Fractal Geometry and Subatomic Particles
Name: Unknown
Status: N/A
Age: N/A
Location: N/A
Country: N/A
Date: Around 1993
Question:
From reading Richard Feynman's book QED I have gotten a sprinkling
of the mathematics of the probabilities involved in subatomic particle
physics. At the same time I am beginning to learn about fractal geometry. Is
there anything interesting to be done with mixing these two? Perhaps a way to
use fractal geometry as a graphical tool for working with the probabilities of
subatomic events?
Replies:
Actually, the concept of "renormalization" and critical phenomena
in condensed matter may be somewhat related to your question. This is
somewhat removed from the Feynman diagrams of particle physics, but similar
diagrams associated with statistical mechanics appear in understanding the
behavior of systems with many particles. The "renormalization" effect
basically is associated with the fact that the system of many particles can be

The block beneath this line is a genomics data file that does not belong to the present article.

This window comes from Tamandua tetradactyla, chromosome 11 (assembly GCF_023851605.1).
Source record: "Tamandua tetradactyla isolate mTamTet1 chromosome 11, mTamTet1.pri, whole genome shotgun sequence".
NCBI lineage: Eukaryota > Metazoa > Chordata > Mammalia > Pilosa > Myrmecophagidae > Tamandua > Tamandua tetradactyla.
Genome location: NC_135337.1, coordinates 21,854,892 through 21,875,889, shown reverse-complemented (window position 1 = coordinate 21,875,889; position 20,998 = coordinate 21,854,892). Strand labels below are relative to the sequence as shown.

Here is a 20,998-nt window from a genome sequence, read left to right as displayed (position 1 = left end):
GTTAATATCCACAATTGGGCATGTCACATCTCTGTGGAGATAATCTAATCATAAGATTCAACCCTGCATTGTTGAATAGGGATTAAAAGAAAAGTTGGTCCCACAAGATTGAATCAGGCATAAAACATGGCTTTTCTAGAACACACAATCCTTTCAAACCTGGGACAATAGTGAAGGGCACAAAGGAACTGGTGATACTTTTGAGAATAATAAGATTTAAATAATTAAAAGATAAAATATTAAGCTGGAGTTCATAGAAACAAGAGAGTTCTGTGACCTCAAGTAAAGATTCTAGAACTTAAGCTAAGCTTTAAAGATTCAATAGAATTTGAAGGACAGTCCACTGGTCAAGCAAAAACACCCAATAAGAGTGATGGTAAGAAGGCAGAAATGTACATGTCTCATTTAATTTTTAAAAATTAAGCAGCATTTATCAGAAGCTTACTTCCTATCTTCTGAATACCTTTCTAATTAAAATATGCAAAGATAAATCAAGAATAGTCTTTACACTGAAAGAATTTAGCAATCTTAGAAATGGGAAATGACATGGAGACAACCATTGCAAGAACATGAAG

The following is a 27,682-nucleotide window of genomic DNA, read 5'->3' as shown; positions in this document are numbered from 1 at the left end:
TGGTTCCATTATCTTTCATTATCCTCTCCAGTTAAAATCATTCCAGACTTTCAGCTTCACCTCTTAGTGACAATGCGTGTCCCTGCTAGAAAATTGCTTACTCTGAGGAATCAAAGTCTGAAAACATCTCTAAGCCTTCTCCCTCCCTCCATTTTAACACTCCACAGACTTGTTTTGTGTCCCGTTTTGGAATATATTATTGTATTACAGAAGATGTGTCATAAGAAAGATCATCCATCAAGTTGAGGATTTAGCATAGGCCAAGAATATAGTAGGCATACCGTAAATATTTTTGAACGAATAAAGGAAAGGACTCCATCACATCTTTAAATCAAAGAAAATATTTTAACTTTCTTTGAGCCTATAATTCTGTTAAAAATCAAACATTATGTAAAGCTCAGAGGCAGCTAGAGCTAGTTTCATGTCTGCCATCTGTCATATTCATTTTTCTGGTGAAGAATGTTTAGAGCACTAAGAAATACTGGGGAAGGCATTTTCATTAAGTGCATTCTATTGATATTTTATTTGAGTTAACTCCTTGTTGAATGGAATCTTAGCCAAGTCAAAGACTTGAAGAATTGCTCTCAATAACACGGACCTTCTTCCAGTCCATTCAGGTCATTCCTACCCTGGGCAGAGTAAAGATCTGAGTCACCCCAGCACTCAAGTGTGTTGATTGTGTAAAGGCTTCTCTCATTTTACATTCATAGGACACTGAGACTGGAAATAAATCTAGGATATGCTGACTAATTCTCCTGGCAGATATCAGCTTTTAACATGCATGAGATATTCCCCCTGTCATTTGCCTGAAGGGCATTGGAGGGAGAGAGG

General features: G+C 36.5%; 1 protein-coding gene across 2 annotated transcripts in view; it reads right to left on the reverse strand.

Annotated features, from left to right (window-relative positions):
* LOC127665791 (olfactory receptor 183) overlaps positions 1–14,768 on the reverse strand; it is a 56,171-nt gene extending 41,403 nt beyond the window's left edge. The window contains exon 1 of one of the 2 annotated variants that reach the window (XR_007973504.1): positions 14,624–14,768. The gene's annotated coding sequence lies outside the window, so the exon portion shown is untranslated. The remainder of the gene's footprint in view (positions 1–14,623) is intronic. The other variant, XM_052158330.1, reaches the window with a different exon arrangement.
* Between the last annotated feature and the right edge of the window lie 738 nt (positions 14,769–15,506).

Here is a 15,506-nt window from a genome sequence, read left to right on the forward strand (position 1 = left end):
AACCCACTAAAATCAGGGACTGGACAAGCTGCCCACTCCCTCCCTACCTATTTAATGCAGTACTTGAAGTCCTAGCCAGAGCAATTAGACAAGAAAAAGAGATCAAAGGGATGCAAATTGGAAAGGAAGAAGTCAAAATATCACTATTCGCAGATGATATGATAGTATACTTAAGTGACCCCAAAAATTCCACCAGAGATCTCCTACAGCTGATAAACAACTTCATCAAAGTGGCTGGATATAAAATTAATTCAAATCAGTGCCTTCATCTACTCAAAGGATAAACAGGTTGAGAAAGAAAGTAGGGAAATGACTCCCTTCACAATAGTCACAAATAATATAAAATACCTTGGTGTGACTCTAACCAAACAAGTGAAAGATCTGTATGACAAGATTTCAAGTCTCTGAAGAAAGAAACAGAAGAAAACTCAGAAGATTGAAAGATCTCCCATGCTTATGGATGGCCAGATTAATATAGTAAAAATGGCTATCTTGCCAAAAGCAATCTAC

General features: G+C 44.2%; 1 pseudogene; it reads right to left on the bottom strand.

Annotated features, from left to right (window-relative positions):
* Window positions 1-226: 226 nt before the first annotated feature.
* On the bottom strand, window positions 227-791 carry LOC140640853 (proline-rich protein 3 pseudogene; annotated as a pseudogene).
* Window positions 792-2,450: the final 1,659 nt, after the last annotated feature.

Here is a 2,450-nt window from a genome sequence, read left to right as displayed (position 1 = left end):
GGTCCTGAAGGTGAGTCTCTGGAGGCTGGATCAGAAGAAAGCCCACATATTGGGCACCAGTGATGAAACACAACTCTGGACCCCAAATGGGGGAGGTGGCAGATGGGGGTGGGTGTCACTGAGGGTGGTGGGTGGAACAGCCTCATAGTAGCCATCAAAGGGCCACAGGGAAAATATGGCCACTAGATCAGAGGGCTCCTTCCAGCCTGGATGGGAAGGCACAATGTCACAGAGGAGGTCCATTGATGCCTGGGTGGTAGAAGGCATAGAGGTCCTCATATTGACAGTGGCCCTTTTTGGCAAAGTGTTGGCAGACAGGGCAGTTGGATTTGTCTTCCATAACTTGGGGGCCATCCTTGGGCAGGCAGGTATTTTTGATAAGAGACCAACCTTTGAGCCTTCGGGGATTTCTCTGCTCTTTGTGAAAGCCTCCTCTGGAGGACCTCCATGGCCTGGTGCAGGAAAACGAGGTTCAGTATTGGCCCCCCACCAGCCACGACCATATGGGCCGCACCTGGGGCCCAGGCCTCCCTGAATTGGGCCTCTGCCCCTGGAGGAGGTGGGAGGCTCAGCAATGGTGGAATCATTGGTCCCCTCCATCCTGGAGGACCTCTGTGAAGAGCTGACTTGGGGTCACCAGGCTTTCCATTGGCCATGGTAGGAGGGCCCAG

treated almost as if it were a system of a fewer number (maybe half as many,
say), with all lengths rescaled by an appropriate factor, and other quantities
in the description of the system (usually by a Hamiltonian) "renormalized"
appropriately. It is hard to give a short example that really captures what
this means, though. At a critical point, the renormalization becomes very
simple, in some way, so that basically all length scales look essentially the
same, which is one of the definitions of a fractal. In fact, the result of
the calculations is that you find noninteger exponents relating various
quantities in the system at the critical point (or near to it), somewhat
similar to the noninteger dimensions of fractals.
A. Smith
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Update: June 2012